It’s hardly news to hear that too much salt is bad for you, but new research has shown that a salt-rich diet can have an unexpected effect on your health beyond heart problems and high blood pressure.
A new study published in the journal Nature Neuroscience has found that mice fed a super salty diet show signs of declining mental performance and cognitive impairment due to their brains being starved of blood. After eating the high-salt diet, the mice had lost most of their hard-earned maze-solving skills. Eventually, they even stopped responding normally to a flick of their whisker.
This change in brain function occurred even if the high-salt diet didn't raise their blood pressure. This suggests that something else was going on, other than the well-established effects of salt on vascular health.
“The brain is a prime target of the harmful effects of salt,” the study reads. “We report that mice fed a high-salt diet develop marked cerebral hypoperfusion and a profound alteration in the endothelial regulation of the cerebral microcirculation, leading to subsequent cognitive impairment.”
To discover this, scientists fed a group of mice 8 to 16 times their normal salt intake, an amount the researchers say is “comparable to the high end of the spectrum of human salt consumption”. This marked a reduction of blood flow in both the cortex and hippocampus, two important brain regions that are associated with memory and learning.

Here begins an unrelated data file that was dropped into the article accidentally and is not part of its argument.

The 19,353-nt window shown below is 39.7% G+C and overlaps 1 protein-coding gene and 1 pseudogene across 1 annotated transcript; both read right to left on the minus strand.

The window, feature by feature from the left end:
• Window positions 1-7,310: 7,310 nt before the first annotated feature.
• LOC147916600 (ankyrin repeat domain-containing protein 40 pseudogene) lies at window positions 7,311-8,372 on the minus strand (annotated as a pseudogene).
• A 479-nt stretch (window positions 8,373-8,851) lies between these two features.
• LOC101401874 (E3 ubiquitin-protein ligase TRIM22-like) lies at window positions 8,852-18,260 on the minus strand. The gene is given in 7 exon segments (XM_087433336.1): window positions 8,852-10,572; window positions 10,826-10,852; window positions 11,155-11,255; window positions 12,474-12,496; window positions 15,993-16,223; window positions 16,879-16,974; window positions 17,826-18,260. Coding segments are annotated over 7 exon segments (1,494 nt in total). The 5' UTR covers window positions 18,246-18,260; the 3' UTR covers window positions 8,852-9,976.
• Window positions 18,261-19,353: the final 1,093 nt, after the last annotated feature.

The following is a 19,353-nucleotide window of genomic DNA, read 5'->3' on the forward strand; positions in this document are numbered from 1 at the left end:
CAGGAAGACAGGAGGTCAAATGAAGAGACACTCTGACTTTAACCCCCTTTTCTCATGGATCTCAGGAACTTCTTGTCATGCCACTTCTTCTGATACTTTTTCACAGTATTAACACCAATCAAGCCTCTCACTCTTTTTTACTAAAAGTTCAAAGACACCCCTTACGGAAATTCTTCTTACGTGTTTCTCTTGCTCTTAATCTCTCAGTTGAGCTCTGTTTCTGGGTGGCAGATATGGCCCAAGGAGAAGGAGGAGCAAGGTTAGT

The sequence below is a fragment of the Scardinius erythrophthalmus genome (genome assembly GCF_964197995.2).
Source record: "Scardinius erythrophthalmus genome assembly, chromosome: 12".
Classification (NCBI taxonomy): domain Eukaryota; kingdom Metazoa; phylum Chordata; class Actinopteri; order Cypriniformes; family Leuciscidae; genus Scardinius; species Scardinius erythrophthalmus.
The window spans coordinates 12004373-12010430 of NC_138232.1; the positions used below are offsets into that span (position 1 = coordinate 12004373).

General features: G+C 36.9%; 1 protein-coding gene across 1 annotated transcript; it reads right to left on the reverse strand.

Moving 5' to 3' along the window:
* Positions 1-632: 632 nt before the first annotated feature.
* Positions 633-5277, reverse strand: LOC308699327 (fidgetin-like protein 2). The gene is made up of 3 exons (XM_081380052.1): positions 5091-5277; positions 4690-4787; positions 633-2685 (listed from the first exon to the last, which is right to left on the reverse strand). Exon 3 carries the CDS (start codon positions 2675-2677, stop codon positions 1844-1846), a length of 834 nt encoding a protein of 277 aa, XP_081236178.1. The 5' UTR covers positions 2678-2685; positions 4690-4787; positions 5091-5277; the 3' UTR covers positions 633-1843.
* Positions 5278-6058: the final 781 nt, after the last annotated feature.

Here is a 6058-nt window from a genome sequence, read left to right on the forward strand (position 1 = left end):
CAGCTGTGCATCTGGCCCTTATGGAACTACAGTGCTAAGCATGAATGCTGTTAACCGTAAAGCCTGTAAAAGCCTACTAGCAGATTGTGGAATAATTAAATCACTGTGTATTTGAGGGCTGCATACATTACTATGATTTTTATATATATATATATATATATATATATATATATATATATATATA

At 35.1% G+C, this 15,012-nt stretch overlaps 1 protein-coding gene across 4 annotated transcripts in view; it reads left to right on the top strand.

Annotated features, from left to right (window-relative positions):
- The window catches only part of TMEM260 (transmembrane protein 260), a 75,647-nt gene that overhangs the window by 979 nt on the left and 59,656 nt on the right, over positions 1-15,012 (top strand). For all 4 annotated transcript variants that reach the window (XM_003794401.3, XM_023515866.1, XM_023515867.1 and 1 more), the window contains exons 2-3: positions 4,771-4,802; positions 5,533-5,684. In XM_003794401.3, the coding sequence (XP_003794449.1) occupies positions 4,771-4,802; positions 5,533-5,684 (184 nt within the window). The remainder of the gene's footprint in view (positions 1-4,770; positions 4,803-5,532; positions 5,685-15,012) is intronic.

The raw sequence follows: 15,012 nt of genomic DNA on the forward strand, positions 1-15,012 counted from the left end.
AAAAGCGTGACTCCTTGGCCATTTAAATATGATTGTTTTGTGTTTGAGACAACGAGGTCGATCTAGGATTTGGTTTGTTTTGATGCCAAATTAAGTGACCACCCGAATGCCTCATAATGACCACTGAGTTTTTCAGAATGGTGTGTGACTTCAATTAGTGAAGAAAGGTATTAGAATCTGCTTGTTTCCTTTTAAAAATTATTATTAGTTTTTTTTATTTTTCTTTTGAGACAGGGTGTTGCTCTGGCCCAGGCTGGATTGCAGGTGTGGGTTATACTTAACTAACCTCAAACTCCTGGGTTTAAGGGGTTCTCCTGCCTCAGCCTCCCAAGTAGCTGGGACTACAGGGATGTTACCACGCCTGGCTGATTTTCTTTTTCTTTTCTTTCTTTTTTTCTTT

"After about three months, the mice became demented," Dr Costantino Iadecola, director of the Feil Family Brain and Mind Research Institute at Weill Cornell Medicine in New York, told ABC Australian News.
"Mice are very curious and they like to look for new things, and so over time the mouse lost the ability to identify a normal object.”
This reaction was particularly strange because it was also seen in the absence of high blood pressure. Further investigation into this showed the high doses of salt were causing an immune response in the small intestine of the mice, resulting in an increased circulation of interleukin-17, an inflammatory substance that changes chemical firings within the brain's blood vessels.
While this study has only been carried out on mice so far, the researchers believe it's likely that the same applies to humans. Previous research has shown that salty diets are associated with loss of brain function, however, this was always thought to be closely tied to blood pressure problems. Now, this research has shown a clearer mechanism for how salt can afflict the brain directly.
In the meantime, try to limit your sodium intake to less than 2,300 milligrams per day – that’s equal to about one teaspoon of salt.